| MAY 10, 2010
Investors Start to
Make Their Voices Heard on Pay
Investor rebukes of executive-pay practices
last week at
Motorola Inc. and
Occidental Petroleum Corp. mark a significant shift in the relationship
between corporate boards and shareholders.
The messages came via "say on pay" votes at
the companies' annual meetings. Corporate activists have been arguing for an
advisory vote on executive pay for years, but such votes have only recently
become commonplace thanks to Congress, which required them for companies
that got federal bailout funds, and voluntary adoption by others.
Last year, not a single major U.S. company
lost a vote, despite widespread complaints over excessive pay. Some
governance watchers wondered if the measures lacked teeth, or if ordinary
investors just didn't consider pay to be an issue. After the defeats at
Motorola and Occidental, that has changed.
"This does demonstrate that shareholders will
use it to express their dissatisfaction," says Carol Bowie, head of the
Governance Institute at RiskMetrics Group Inc.'s ISS, which advises fund
managers on how to vote in corporate elections.
Some 300 say-on-pay votes are expected this
year, and boards and investors are watching to see how they pan out.
Legislation pending in the Senate would require all public companies to hold
an advisory vote.
The votes aren't binding, but they can draw
attention and force boards to consider a wider range of interests when
Evidence from the U.K., which has mandated
such votes since 2003, suggests the requirement does have an effect.
After the first big rejection in the U.K.—at
GlaxoSmithKline PLC in 2003—British boards started talking more with
shareholders about compensation, says Stephen Davis, executive director of
the Yale School of Management's Millstein Center for Corporate Governance
A 2007 study he conducted reported that
British top-executive pay had continued to increase—but at a slower pace—and
that the level of variable pay linked to performance targets had grown.
Golden parachutes shrank, as well.
"It did make progress in better aligning pay
with performance," Mr. Davis says. "It pried open a dialogue between boards
and investors," and U.K. boards now "build into their routine preparations
an outreach to investors."
Motorola gave shareholders a say-on-pay vote
last year, and the 64% support level was among the lowest of any company.
The vote covered 2008, when Motorola awarded
Sanjay Jha total compensation of $104 million after wooing him from
Qualcomm Inc. to turn around its struggling cellphone division.
In 2009, Mr. Jha earned much less—$3.8
million in total compensation, while Motorola's shares rose 68%.
But investors said they objected to the
windfall he would receive whether or not Motorola, as planned, splits its
mobile-phone and set-top-box business into a new company he would head.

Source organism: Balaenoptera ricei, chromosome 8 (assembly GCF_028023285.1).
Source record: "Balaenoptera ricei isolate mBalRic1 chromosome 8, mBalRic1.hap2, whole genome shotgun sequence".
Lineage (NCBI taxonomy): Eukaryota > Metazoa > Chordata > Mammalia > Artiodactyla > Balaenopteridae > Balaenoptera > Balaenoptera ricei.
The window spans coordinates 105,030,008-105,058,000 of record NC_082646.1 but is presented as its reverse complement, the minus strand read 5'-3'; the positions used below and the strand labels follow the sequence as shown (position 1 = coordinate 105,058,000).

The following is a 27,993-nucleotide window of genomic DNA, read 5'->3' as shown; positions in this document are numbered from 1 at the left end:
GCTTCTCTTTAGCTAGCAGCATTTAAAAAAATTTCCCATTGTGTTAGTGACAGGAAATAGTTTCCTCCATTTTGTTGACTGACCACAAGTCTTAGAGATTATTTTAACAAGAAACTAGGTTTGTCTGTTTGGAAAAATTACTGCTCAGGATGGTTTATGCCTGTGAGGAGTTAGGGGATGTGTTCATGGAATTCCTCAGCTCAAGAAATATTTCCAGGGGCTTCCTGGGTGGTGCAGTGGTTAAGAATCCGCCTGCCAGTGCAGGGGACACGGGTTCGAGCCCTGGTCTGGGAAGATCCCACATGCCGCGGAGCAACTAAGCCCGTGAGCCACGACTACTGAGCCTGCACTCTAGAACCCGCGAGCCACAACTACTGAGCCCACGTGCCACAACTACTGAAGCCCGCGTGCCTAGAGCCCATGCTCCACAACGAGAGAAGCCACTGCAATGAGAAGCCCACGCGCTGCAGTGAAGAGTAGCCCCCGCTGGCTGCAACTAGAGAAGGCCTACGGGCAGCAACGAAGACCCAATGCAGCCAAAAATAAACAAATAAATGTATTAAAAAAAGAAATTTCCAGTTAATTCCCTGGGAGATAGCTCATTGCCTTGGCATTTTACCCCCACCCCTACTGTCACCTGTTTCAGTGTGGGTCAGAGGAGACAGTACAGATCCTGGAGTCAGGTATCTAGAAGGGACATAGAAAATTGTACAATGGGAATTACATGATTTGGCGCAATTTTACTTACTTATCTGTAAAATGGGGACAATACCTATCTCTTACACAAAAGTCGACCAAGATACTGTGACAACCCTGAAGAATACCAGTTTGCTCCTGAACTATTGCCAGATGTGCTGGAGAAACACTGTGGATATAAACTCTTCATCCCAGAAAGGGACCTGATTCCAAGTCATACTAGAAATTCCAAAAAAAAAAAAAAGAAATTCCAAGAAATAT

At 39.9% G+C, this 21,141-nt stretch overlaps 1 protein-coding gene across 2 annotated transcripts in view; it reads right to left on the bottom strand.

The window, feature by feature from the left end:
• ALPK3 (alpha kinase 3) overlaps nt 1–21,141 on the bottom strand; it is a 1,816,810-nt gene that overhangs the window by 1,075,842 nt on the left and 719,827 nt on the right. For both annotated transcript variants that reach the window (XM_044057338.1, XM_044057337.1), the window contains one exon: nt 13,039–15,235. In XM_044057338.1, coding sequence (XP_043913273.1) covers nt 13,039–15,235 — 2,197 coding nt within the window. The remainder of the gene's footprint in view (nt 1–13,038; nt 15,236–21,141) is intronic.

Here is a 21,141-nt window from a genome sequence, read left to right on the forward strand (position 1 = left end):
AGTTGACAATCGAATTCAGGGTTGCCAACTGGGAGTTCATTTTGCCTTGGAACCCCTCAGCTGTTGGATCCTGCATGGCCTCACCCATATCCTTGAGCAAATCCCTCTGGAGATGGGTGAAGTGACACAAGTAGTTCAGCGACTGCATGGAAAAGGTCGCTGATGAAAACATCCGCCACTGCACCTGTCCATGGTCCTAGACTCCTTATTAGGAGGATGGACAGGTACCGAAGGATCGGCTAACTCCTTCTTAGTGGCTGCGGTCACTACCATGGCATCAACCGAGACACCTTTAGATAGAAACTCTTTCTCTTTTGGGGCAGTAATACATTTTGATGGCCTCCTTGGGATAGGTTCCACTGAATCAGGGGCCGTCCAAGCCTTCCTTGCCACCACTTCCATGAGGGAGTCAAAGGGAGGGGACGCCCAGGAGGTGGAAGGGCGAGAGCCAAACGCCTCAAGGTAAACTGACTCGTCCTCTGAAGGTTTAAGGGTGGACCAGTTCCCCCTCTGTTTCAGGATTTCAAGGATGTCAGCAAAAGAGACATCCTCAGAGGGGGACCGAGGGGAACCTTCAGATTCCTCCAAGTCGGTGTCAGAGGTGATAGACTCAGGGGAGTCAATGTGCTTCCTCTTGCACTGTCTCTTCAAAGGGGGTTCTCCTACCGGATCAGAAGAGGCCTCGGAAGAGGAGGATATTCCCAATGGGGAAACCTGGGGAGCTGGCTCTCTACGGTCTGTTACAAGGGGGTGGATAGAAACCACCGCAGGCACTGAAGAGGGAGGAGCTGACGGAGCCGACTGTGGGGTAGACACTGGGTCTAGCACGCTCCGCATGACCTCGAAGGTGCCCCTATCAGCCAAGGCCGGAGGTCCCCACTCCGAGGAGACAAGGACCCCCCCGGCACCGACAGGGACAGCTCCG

If the deal goes through, Mr. Jha will get a
1.8% to 3% stake in the new company. If the split doesn't happen by June 30
of next year, he gets $38 million.
RiskMetrics advised fund managers to vote
against Motorola's pay practices this year partly because of that
arrangement, says Ms. Bowie. The American Federation of State, County and
Municipal Employees, whose pension funds hold shares, objected to the
A Motorola spokeswoman says "we take these
matters very seriously and will continue to engage with our shareholders,"
and that Mr. Jha's "compensation is aligned to the success of this
Occidental this year offered investors a say
on pay for the first time and failed to win majority support. CEO
Ray Irani, who received total compensation in 2009 of $31.4 million, has
long drawn criticism as one of the highest-paid chiefs in the U.S.
"The board compensation committee will
continue to expand its dialog with institutional investors to assess the
views, and we'll use that input to re-evaluate the company's compensation
philosophy, objectives and policies," Occidental spokesman Richard Kline
At some firms, even big dissents have
prompted changes in pay practice.
Berkshire Hills Bancorp Inc., based in Pittsfield, Mass., won only about
62% support for its pay practices last year. "We made changes particularly
with a focus on long-term performance," says David Gonci, Berkshire's
For its long-term incentives, the board now
looks at whether the company achieved targets over three years instead of
one. It evaluates more metrics, including return on equity, rather than just
earnings per share. Berkshire added more performance metrics to its annual
incentive plan, too.
The company missed its targets in 2009, so
the five top executives named in the proxy forfeited some compensation, Mr.
Gonci says. Total compensation for CEO Michael Daly fell 15% to $916,683. At
its annual meeting Thursday, Berkshire's pay practices won 97% support, Mr.
—Dana Mattioli and Niraj
Sheth contributed to this article.
Erin White at
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